The peak national body for engineers has revealed a strong desire among its members in Western Australia to be engaged in the industry’s nascent floating liquefied natural gas developments.
The peak national body for engineers has revealed a strong desire among its members in Western Australia to be engaged in the industry's nascent floating liquefied natural gas developments.
Engineers Australia WA is releasing a report this morning about the challenges and opportunities FLNG will bring for the state's 30,000 engineers.
"We looked at it from the perspective that FLNG projects are going to be here ... and we wanted to know what the industry was doing to get ready for it and what
the industry should be doing to be as ready as possible for it," Mr Norman said.
The report found WA's academic and industrial engineering workforce was already well equipped with related skills to make a transition to support all stages of FLNG developments in Australia.
It also mirrored findings of an inquiry by the state's economics and industry standing committee into the economic implications of FLNG. The inquiry indicated that, since the nation's first FLNG project – Shell's $12 billion Prelude operation – was to be in WA, the state had an opportunity to establish itself as a global centre of knowledge and excellence.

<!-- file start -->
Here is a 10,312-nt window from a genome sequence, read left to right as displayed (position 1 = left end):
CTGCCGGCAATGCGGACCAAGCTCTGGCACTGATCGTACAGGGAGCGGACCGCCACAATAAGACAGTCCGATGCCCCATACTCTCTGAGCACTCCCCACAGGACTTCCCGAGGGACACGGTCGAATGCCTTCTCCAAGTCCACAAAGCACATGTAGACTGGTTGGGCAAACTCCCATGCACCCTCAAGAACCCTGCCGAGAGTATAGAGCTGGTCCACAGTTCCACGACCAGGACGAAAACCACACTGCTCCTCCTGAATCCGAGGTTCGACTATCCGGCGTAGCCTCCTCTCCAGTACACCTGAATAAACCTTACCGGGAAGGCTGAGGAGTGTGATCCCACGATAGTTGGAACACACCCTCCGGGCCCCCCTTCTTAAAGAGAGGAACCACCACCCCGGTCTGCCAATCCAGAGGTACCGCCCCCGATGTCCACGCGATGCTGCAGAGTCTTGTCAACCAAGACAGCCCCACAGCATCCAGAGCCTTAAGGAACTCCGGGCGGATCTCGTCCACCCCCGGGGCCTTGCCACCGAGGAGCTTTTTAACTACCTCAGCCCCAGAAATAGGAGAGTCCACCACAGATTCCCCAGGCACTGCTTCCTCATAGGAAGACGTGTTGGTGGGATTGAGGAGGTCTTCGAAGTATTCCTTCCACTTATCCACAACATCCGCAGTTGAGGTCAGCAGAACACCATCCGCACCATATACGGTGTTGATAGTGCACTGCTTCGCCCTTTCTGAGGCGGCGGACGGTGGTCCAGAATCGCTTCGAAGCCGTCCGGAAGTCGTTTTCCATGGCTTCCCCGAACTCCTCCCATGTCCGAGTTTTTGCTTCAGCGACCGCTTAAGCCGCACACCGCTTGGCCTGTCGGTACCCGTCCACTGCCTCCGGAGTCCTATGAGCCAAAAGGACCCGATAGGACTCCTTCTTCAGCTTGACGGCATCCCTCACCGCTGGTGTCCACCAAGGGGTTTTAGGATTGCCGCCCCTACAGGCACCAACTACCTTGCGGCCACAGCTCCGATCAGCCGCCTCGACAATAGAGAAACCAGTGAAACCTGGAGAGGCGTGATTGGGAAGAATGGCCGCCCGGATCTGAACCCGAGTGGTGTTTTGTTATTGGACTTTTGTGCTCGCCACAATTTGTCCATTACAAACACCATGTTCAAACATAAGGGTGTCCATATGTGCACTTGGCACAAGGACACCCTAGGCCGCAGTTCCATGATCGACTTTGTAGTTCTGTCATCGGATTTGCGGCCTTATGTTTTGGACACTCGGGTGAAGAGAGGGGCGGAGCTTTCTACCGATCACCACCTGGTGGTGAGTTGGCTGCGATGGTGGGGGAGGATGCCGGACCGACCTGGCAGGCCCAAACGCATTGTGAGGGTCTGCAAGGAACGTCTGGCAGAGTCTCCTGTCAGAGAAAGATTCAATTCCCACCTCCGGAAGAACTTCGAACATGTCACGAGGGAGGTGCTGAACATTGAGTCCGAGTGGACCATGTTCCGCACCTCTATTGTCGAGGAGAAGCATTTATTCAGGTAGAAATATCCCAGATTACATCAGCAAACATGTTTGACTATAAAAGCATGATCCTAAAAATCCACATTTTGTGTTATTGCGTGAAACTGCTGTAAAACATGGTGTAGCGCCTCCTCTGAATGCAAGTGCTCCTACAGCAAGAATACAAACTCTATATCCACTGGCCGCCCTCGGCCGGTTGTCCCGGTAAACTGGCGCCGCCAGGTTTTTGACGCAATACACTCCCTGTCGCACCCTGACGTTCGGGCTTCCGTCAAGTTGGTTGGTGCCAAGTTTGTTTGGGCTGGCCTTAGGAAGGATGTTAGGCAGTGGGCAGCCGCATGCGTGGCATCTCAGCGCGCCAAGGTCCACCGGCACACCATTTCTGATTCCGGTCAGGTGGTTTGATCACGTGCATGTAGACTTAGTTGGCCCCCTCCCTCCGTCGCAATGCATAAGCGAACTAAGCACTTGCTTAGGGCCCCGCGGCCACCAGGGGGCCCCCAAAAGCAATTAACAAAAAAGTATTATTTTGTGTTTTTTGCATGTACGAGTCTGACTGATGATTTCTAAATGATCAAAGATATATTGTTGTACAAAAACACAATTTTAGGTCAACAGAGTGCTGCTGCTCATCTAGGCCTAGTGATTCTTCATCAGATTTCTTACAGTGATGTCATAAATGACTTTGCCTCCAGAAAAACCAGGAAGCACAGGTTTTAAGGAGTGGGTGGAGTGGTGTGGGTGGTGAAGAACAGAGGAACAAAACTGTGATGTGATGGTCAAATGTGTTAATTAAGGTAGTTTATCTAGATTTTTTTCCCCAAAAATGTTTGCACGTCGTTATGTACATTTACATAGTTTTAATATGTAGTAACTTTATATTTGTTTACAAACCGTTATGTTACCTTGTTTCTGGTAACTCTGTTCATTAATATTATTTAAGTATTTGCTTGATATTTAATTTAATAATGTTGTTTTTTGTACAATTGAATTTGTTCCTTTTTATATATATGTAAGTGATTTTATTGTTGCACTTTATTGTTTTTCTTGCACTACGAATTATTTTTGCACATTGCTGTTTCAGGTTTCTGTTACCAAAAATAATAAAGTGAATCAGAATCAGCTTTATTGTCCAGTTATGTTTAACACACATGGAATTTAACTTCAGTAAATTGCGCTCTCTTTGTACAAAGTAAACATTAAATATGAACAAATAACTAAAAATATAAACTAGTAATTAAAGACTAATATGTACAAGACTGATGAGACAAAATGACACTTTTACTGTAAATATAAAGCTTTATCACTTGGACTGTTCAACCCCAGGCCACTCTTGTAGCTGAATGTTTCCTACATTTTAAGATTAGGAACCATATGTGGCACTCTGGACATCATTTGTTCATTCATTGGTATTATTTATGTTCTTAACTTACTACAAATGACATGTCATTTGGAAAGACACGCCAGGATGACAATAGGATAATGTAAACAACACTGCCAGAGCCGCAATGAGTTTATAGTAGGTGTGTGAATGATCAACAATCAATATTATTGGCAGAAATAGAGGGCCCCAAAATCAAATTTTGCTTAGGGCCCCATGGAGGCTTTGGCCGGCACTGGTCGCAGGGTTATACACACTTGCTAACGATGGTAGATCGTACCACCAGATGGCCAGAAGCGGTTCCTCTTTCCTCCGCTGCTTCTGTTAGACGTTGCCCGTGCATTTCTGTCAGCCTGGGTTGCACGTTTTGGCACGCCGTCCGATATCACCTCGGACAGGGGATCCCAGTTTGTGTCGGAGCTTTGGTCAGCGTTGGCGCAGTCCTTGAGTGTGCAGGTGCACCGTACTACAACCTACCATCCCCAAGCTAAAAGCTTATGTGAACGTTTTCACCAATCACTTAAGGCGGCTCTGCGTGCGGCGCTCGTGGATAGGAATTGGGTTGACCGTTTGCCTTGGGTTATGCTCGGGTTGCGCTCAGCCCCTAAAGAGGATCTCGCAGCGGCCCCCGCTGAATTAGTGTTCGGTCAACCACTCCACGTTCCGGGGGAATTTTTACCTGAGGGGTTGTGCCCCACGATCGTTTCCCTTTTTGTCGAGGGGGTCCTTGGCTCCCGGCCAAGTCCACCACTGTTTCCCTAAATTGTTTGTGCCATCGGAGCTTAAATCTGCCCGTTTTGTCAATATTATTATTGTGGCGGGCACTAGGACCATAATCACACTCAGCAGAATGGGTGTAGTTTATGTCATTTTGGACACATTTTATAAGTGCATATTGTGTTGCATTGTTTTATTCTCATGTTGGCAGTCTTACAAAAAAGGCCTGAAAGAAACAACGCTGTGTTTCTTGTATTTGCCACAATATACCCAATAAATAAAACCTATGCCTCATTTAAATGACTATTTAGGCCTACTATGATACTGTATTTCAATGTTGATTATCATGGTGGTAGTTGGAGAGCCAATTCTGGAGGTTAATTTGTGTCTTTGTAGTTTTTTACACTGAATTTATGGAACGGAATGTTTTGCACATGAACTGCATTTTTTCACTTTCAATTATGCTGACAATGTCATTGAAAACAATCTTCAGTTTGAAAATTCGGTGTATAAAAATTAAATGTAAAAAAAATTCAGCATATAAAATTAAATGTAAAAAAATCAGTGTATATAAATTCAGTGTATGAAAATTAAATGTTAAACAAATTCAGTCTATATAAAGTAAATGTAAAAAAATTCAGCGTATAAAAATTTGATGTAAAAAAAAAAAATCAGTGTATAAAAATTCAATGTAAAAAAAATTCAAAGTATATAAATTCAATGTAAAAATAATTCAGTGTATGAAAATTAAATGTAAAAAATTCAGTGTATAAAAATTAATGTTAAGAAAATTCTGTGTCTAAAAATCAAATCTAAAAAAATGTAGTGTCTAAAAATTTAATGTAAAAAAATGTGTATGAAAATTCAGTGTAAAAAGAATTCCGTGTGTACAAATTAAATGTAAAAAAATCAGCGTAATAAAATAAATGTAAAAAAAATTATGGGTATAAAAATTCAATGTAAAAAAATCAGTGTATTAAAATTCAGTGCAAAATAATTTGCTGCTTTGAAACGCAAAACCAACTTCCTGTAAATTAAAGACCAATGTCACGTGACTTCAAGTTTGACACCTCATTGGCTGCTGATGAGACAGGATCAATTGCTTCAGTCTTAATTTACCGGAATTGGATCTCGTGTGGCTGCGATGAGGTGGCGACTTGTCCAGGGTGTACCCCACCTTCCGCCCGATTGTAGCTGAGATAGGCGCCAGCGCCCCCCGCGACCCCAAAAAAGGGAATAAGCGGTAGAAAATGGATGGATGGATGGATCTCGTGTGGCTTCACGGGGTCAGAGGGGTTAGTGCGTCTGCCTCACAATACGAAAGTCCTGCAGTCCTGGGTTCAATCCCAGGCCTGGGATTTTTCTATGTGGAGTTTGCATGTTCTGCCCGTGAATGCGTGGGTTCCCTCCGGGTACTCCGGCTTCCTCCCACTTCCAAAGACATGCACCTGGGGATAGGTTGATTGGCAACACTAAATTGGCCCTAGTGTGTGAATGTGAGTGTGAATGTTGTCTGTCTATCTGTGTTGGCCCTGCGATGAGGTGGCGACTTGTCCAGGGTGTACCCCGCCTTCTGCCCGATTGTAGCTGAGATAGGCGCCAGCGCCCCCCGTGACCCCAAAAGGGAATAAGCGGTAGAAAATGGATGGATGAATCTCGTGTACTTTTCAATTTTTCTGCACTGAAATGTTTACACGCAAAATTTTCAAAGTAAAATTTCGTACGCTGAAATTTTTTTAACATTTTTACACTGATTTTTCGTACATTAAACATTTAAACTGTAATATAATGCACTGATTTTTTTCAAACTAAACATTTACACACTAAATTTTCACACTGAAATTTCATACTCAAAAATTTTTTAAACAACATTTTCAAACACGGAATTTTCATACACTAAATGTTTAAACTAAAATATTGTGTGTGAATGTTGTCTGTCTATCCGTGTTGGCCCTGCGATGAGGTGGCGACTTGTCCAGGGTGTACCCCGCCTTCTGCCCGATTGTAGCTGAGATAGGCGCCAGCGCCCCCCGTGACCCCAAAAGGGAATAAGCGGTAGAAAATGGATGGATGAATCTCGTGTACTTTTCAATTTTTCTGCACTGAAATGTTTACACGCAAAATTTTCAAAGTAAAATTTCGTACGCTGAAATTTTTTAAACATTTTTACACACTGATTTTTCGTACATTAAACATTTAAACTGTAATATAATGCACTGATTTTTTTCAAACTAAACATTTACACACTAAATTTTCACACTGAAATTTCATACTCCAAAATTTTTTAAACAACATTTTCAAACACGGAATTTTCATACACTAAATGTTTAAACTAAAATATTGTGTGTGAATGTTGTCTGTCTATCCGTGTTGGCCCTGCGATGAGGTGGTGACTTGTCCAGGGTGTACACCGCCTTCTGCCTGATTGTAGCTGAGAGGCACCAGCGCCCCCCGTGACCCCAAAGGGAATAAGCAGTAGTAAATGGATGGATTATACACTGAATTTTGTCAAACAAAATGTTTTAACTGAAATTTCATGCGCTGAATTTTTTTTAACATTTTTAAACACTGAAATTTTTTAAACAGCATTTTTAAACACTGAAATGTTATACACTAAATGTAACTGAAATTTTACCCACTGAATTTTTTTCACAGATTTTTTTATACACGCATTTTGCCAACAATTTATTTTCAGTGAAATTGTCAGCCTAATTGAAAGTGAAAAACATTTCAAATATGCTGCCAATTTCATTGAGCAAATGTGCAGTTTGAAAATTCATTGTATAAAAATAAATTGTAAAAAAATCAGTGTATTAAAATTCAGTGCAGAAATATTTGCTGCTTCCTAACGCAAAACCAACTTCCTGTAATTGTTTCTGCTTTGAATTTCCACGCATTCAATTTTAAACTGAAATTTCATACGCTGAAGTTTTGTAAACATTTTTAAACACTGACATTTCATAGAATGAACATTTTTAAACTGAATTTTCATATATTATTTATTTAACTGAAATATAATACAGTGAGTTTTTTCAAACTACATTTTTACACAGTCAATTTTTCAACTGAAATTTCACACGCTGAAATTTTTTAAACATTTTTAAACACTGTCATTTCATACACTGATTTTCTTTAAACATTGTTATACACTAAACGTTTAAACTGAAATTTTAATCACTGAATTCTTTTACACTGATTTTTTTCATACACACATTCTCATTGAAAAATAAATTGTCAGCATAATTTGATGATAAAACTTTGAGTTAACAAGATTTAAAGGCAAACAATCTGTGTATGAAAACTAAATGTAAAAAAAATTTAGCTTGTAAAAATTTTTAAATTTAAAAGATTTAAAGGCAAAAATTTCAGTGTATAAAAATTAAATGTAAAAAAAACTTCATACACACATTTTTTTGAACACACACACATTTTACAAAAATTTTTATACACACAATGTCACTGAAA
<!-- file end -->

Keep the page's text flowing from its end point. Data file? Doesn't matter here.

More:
However, Mr Norman said the dynamics of the debate had shifted somewhat since that report.
"A lot of the talk at the time the standing committee were doing its (FLNG) inquiry seemed to imply that there was a commercial option between offshore and onshore. A lot of what we've heard from talking to people that really the option was between offshore or not at all," he said.
"You're never quite sure when new technology is arriving how it will be received and what people will think about it, but everybody we spoke to was
guardedly optimistic about our abilities to really make the best that we can of the opportunities that FLNG will give us."
The full report can be viewed at: